WordPress and Basic SEO

At a recent business lunch event, I heard a competitor of mine make the claim that you can’t update key SEO elements of a page in WordPress. Because of that, they argued WordPress should be avoided. Unfortunately, I had already spoken and talked a bit about myself and my business at the meeting, or I would have corrected the point in my introduction. SEO elements like meta title and description CAN be easily updated in WordPress.

I’ve heard from other companies in my industry that WordPress is full of pitfalls and shortcomings. I agree with that point – it is full of them; but so is every content management system on the market. They’ve all got their pros and cons. The great thing about WordPress it that it is pretty easy to overcome any such issue.

The meta title and description tags, while not a huge factor in ranking, should be customized for each individual page on a site. With the out-of-the-box WordPress install, that’s not really doable. But by simply adding the Yoast SEO plugin, it’s easily taken care of. Plus, there are countless other benefits of using Yoast on a site. Heck, Yoast alone is reason enough to use WordPress.

Yes, there are security shortcomings, but again, it’s 2018 – ALL content managements systems and event straight HTML sites have security concerns. Again, with WordPress, we can install WordFence and those security issues are addressed.

If you’re worried about SEO or security limitations in WordPress, I can assure you, they are easily taken care of with a few simple plugins. I’ve played around with several content management systems and even built one internally (Blossom, RIP), and all pale in comparison to WordPress.

If you hear someone saying those things about WordPress, they probably haven’t spent a minute or two actually looking into the program to see just what is available. As an out-of-the-box system, it’s one thing, but with the addition of a few simple plugins, the content management system takes on a whole new life. If you’ve got any concerns about security or SEO in WordPress, feel free to reach out. We’d be happy to answer any questions you may have.

Security by Obscurity?

In 2018, security on your website is a big deal. One security measure you may have heard of is “security by obscurity” or SBO for short. While it may sound like a great idea, the results will likely leave you frustrated. Security by obscurity – while sounding logical – is actually a huge vulnerability.

SBO can be traced as far back as Alfred Charles Hobbs, who in 1851 (yes, 167 years ago) demonstrated and spoke of the issue as it applies to padlocks of the time. The idea behind SBO (again, yes logical) is that if the bad guys (hackers) don’t know how your systems are laid out, they’ll never be able to hack them. Many programmers, including yours truly, have used this technique only to see it fail… miserably. Hackers and spammers are just simply too good. Yes, SBO might keep the rookies out, but anyone who has been at it a while will still get through.

Thankfully, with WordPress (my content management system – CMS – of choice), there are a couple of great ways to provide security to your site. One way is with the plugin WordFence. We talked about WordFence in a recent blog about brute force attacks. You can easily install and set up the plugin to block unnecessary logins in and scan your site for vulnerabilities.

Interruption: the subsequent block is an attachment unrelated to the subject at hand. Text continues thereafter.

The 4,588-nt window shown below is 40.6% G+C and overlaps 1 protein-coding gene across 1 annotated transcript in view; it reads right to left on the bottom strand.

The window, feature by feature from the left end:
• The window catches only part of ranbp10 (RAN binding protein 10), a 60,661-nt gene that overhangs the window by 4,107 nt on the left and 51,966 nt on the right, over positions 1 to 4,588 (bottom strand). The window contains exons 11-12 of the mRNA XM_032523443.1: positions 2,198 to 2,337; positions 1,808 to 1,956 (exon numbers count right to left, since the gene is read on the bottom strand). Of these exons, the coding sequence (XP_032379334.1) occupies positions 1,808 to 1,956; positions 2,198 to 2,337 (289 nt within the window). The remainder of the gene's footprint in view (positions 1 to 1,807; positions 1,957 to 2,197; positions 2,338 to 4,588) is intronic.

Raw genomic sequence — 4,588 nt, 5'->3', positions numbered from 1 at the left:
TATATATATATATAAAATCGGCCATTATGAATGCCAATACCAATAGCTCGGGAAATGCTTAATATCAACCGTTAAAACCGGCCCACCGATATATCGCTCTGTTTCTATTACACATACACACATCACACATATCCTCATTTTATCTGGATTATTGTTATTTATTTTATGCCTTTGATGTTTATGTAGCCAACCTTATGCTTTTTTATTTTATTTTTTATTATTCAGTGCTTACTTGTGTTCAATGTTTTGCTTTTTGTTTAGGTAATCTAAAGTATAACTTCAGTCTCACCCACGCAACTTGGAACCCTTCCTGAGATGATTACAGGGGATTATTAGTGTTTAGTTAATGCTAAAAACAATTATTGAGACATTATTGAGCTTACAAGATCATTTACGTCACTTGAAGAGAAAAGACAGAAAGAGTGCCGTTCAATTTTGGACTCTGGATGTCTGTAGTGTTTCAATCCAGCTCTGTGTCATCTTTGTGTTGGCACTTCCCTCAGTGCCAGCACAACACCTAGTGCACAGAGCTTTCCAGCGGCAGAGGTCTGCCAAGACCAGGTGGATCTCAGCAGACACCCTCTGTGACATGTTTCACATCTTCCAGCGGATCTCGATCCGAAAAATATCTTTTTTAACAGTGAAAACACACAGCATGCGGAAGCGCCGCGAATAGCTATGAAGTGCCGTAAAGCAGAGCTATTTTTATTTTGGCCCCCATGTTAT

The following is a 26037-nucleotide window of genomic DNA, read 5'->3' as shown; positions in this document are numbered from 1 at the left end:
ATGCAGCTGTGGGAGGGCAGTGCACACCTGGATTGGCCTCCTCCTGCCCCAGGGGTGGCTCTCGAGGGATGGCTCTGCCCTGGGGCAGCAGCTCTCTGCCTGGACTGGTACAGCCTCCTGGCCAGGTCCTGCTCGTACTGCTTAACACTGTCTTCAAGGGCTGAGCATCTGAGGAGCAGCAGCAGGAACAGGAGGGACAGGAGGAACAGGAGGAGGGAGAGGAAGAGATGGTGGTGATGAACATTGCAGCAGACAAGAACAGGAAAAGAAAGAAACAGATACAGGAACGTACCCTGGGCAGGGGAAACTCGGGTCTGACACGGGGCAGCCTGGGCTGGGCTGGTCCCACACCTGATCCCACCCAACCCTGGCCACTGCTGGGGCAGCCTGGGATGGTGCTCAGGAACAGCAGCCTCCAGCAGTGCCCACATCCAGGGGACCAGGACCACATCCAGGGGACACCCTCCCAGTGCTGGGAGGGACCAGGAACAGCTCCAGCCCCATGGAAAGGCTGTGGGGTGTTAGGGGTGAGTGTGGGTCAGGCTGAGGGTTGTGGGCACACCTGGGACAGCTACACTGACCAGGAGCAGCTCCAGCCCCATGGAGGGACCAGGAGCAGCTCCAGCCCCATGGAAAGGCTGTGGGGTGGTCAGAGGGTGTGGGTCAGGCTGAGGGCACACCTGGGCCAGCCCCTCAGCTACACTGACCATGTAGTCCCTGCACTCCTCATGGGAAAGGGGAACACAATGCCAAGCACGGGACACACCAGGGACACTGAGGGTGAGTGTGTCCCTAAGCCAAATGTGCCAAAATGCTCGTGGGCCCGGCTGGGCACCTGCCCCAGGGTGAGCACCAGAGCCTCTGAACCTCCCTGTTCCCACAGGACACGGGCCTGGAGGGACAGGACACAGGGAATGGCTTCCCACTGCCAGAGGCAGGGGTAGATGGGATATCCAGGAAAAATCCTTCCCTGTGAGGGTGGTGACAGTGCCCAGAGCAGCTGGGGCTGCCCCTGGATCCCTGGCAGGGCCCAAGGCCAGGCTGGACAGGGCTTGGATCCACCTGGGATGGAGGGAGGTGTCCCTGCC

Another great feature of WordPress is that the core system (and themes and plugins) are updated fairly often; in fact, we just had another big update this week. While the hackers do have access to the new code, they will need to dig into it and start working up a new way to hack into sites all over again. Of course, this is only a benefit if you keep your site regularly updated. If you have Security Essentials Hosting from Full Scope Creative, no worries – we handle all those for you.

While it sounds logical, security by obscurity will eventually lead to headaches for your site. It’s been proven wrong for at least 167 years thanks to Alfred Charles Hobbs. Security is a big deal, obviously, for any website. Take the time and make sure you use the best security measures available for your site.

What is a Brute-Force Attack?

I’m sure you’ve heard the phrase ‘brute-force’ at some point in time. Whether used to describe an army invading a castle or a raging river, it simply speaks to the sheer volume and power of the force. In recent years, the phrase “brute force” has taken on a new meaning. Today, a brute-force attack is one of the most common and cornering security threats to any website or secured login. Thankfully, there are a couple of great options for preventing our sites, especially WordPress sites, from falling victim to a brute-force attack.

A brute-force attack is a trial and error type of method used to guess useful information, such as username and password. Just like a river slowly and gently flowing downstream isn’t too big of a concern, a person sitting and guessing usernames and passwords isn’t that big of a concern (though still not appreciated). The concern with the river and our logins, is simply in the sheer brute force. To accomplish this, spammers and hackers will use a software-based algorithm to automatically generate a large number of guesses for the desired piece of information. Some sources that these guesses can be as numerous as up to 350 billion per second. As you can probably guess, 350 guesses per second can be a problem – and 350 billion per second can be catastrophic. The obvious concern is that the attacker could gain access into your site and wreak havoc. The problem with that many hits on a page (attempts to login) is that it will eventually cause your website to crash and simply be down. While that can stop the attacker, it also means legitimate users can’t access your site. Thankfully, there are several easy-to-implement security protocols in WordPress as well as basic practices that can help eliminate the risk for brute-force attack.